As the second debate between President Donald J Trump and former Vice President Joe Biden hit our screens this week, I was reminded of the following gladiatorial verbal dueling in the movies.
I’ll keep the selection to specific pictures where characters go head-to-head in a semi-official environment, deliberately excluding Court Room/Inquisition dramas, which would easily fill a top ten of celebrated scenes of eloquent sparring.
It’s no great surprise to say that the vast majority of these choices are conducted with a greater degree of civility than the first Trump/Biden clash.
The Two Popes (2019)
Theological debate is at the heart of Fernando Ferreira Meirelles’ (City of God) picture, which presents a fictional version of the relationship and often opposing views of now Pope Emeritus Pope Benedict XVI (Anthony Hopkins) and his successor Pope Francis (Jonathan Pryce).
The drama is complicated by Pope Benedict’s guilt at his knowledge of recently revealed sexual misconduct in the priesthood and Cardinal Jorge Mario Bergoglio’s (the future Pope Francis) own lingering remorse at his conduct during the ‘Dirty War’ (1976-83) of the military junta in his native Argentina.
Sounds grim, but the movie is leavened by humour and both Pryce and Hopkins were deservedly nominated for Academy Awards.
Best of Enemies (2015)
This entertaining documentary film concerns the televised debates between intellectuals Gore Vidal (left) and William F. Buckley Jr. (right) during the 1968 United States presidential election.
The pair cordially hated each other, which is pretty evident from the picture. The heated atmosphere of the times and the mutual loathing of the duo approaches fisticuffs territory with this memorable exchange.
Spielberg’s biopic follows the last few months of the Civil War and the life of President Abraham Lincoln, played in an Academy Award winning performance by Daniel Day-Lewis.
For me, the movie really shines in the Thirteenth Amendment (abolishment of slavery) debates in the House, with some fine acting from the likes of Tommy Lee Jones, Lee Pace, David Costabile, James Spader and Tim Blake Nelson.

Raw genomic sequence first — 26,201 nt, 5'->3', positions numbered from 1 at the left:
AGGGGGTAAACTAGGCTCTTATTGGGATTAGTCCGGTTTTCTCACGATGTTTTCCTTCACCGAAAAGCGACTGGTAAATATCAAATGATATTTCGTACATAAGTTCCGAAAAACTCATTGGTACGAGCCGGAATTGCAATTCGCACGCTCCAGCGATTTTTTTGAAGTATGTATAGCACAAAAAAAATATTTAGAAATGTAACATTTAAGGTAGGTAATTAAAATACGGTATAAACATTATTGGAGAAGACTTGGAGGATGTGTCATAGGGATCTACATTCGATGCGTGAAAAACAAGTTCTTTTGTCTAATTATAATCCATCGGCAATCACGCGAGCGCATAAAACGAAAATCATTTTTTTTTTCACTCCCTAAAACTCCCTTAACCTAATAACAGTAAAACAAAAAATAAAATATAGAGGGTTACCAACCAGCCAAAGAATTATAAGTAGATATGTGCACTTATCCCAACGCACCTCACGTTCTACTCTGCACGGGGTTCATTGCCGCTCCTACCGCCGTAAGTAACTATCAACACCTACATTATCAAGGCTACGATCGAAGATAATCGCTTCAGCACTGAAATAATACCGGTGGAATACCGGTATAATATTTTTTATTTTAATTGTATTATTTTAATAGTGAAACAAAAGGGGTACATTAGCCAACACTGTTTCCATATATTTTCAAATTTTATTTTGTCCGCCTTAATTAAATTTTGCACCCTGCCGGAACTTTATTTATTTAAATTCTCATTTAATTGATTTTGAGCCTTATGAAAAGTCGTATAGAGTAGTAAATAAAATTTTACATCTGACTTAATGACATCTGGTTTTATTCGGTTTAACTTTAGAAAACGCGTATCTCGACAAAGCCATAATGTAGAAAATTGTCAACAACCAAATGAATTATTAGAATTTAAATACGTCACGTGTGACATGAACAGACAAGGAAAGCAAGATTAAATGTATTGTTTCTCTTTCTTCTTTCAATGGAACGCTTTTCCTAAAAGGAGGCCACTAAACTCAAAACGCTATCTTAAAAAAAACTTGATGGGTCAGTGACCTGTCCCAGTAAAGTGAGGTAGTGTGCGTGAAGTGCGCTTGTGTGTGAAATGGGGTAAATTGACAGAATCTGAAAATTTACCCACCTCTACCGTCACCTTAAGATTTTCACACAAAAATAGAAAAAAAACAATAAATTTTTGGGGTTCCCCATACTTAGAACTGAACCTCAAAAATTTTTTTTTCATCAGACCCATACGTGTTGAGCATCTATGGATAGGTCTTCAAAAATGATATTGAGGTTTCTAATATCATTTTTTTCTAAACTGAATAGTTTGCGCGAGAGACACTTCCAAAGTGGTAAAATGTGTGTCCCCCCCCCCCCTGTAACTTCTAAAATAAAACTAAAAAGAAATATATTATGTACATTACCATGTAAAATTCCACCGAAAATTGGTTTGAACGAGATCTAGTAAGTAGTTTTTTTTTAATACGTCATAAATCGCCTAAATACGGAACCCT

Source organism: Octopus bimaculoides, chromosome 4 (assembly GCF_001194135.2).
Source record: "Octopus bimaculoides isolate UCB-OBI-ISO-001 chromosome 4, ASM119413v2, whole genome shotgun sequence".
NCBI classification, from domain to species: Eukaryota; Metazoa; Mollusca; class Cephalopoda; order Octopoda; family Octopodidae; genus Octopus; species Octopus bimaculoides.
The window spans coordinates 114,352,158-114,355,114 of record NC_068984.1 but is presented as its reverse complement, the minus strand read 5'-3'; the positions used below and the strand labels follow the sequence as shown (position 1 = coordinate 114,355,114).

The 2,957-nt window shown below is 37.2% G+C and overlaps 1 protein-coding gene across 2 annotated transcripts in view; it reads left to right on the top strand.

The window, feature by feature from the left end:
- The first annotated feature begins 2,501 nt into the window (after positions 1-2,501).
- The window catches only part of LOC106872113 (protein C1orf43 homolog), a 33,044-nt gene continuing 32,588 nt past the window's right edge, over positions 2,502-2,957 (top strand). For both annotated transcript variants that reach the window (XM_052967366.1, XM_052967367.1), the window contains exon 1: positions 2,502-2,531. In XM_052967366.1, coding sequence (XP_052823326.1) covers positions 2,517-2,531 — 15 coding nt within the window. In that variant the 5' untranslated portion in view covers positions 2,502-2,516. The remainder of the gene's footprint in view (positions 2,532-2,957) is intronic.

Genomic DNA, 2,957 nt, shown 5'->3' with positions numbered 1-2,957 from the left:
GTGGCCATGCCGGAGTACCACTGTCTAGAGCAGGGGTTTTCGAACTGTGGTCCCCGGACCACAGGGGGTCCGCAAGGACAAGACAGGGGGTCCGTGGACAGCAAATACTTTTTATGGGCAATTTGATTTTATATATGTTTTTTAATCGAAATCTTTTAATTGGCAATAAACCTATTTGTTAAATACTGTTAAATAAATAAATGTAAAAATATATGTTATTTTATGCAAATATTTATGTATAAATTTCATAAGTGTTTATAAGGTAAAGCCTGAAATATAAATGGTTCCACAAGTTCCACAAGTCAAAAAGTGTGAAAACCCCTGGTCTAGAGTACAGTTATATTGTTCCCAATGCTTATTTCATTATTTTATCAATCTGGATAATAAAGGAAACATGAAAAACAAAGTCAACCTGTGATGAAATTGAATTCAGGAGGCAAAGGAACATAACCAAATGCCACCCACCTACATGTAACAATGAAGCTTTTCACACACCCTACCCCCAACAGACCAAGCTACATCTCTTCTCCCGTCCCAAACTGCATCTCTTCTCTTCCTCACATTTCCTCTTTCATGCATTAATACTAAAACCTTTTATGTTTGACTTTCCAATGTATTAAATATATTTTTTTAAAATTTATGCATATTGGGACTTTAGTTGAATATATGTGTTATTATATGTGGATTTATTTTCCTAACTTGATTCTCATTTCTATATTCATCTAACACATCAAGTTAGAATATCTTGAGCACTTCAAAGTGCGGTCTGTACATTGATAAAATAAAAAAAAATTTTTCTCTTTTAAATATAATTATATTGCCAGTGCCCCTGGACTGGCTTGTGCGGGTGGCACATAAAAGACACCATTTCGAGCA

The venerable Hal Holbrook (now 95 years young) also features as Lincoln advisor Francis Preston Blair, with Sally Field as the President’s highly-strung wife Mary Todd.
The Sunset Limited (2011)
Tommy Lee Jones directed and starred with Samuel L Jackson in this little-seen adaptation of Cormac McCarthy’s (No Country for Old Men) bleak two-hander The Sunset Limited.
Jones plays the suicidal atheist White, who debates with believer Black (Jackson) the meaning of life and the existence (or not) of heaven/hell.
Great performances, but not exactly a movie that will put a spring in your step.
More religious debates, this time in Alexandria in the late Roman Empire, when Christianity is extinguishing the last embers of paganism and science.
Rachel Weisz stars as Hypatia of Alexandria (370-415 AD), the philosopher, astronomer, and mathematician who lectured and debated at the Platonic school in Alexandria. Fortunately, the picture spares us her apparent real-life fate of being skinned alive by a Christian mob.
Co-stars include Max Minghella, Oscar Isaac, and the late Michael Lonsdale (Day of the Jackal) as her father, the noted scholar Theon of Alexandria.
The Great Debaters (2007)
Based in part on a true story, Denzel Washington directed and plays debate coach Melvin B. Tolson, who succeeded in getting the historically black Wiley College to compete with (and beat) white universities.
All in the 1930s ‘Jim Crow’ era of lynching, routine discrimination, and voter suppression.
In the same year, The Great Debaters was released, Washington donated $1 million to Wiley to re-establish the team.
The full movie is currently available to watch for free on YouTube:
Rocket Science (2007)
From the same year as The Great Debaters, this Wes Anderson-lite high school debate team comedy-drama has a serious case of the cutes, although it has its admirers.
Writer/director Jeffrey Blitz began thinking of the movies whilst making Spellbound, his 2002 documentary about 1999’s Scripps National Spelling Bee, so we can assume he knows the subject pretty well.
The cast includes an early starring role for Anna Kendrick (Pitch Perfect) and a pre-Superbad Jonah Hill.
Man of the Year (2006)
Barry Levinson’s misfire stars Robin Williams as Tom Dodd, a TV satirist in the Jon Stewart/Jon Oliver/Bill Maher mould who decides to run for president as an Independent.
Although Dodd drums up support during his campaign and has a successful debate against his Democratic and Republican opponents, he’s genuinely shocked to discover himself elected POTUS on Election Day.
Rightfully so, since a computer glitch (hello!) is actually responsible for his elevation. Check out the Presidential Debate scene.
Head of State (2003)
A very similar theme to Man of the Year, as Chris Rock writes, directs and stars in this comedy about DC alderman Mays Gilliam, who becomes the unlikely Democratic Party candidate after the original presidential and vice-presidential nominees die in a plane crash in which he saves a woman.
Despite the schemes of his own side who choose him as a token nod to minorities until the next election, Gillian is voted in as President.
The movie also includes a Presidential Debate scene which in present times seems vaguely quaint. Gilliam nominates his brother Mitch (Bernie Mac) as Vice President, which conversely appears more than a little prescient.
Read the rest of the list here.